That kind of evasive misdirection does not exactly inspire confidence.

  11. Jackie says

    The wealthy conservatives and Randian Glibertarians in favor of these things are not asleep. They just don’t care.

  12. Jackie says

    I voted third party when I cast a write in vote in the last election. My state was going to go red. My vote for Obama would have been pointless. The third party candidate wasn’t going to win either, but at least I could give some support to a third party and I believe in supporting smaller parties. But, when you claim that voting for a Dem is no different from voting Repub and you don’t care about risking an election to make a point, you are saying you don’t care about women and minorities. You’re saying you don’t care about the poor and the ill. You’re saying they are collateral damage you are willing to write off. The two parties may be the same to you, but they mean a very different present day for many other people.

  13. says

    @Nerd of Redhead #8 –

    Perhaps the time is appropriate to consider opting out and voting for a 3rd Party candidate?

    In other words, waste ones vote on a non-viable candidate? No thanks.

    I knew it wouldn’t be long before someone illustrated my point. It is people like you, and everyone else who screeches “Voting for a third party is a waste!”, that has destroyed America by enforcing the political options of Tweedle-Dum and Tweedle-Dummer. Things will never change until the electorate grows the gonads to force change.

  14. Nerd of Redhead, Dances OM Trolls says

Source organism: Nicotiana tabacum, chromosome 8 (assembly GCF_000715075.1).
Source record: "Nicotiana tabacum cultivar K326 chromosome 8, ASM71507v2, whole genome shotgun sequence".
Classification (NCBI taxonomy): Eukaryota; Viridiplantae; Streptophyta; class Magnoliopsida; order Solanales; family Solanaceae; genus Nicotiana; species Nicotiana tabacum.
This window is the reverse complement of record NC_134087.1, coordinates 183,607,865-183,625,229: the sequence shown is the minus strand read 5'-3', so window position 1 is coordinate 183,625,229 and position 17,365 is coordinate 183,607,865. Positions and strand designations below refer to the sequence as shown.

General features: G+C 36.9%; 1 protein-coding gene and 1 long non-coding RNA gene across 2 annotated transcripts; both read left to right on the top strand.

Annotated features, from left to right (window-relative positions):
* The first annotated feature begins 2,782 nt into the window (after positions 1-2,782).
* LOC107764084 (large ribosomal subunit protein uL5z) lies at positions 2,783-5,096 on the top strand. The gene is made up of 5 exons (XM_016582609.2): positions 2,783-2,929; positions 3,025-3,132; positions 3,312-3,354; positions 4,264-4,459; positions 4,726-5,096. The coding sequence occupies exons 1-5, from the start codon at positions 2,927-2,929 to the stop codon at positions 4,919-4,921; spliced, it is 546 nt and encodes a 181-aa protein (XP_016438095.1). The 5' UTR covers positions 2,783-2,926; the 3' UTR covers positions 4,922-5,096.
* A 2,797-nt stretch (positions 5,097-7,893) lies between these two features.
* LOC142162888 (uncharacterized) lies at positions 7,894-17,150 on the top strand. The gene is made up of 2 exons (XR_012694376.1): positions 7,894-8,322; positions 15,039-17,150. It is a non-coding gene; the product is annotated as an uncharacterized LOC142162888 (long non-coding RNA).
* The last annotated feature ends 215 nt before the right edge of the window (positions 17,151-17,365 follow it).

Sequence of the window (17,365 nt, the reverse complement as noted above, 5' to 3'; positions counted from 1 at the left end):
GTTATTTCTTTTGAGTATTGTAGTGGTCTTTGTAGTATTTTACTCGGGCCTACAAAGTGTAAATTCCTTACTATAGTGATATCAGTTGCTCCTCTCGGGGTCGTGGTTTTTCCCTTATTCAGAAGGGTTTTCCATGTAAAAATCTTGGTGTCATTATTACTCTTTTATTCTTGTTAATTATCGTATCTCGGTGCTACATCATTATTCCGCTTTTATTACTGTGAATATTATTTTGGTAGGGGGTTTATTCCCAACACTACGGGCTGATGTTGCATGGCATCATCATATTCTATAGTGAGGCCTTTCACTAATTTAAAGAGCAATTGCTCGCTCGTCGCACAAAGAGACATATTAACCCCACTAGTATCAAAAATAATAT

Things will never change until the electorate grows the gonads to force change.

    And things will never change until you stop belittling the public as your inferiors, and start listening to them. Why you think your arrogant and aggressive attitude will win over anybody who doesn’t totally agree with yous is rather naive.

  15. brett says

    I think it’s the cleanliness of it that’s baiting the “Oh it’s not a big problem” conservatives with regards to environmental conservation. Some of the ugliness of the old polluted environments from before the mid-20th century is getting farther and farther in memory. It’s like how anti-vaccination folk started popping up in part because existing herd immunity meant they could get away with not vaccinating their kids and not facing real problems because of it, at first (not anymore).

  16. hyphenman says

    @ Jackie No. 17

    I get that, in the ’84, ’88 and ’04 elections I voted for presidential candidates that I didn’t really like but thought that seeing the bigger picture, regaining the White House, was important.

    In 2008 I blogged that unless he proved to be truly different, that unless he made a difference where it counted, Barack Hussein Obama would be the last Democrat I would ever vote for for president. Like Bill Clinton before him, he quickly showed, that even with a majority in both houses of the Congress, he wasn’t really interested in making meaningful change.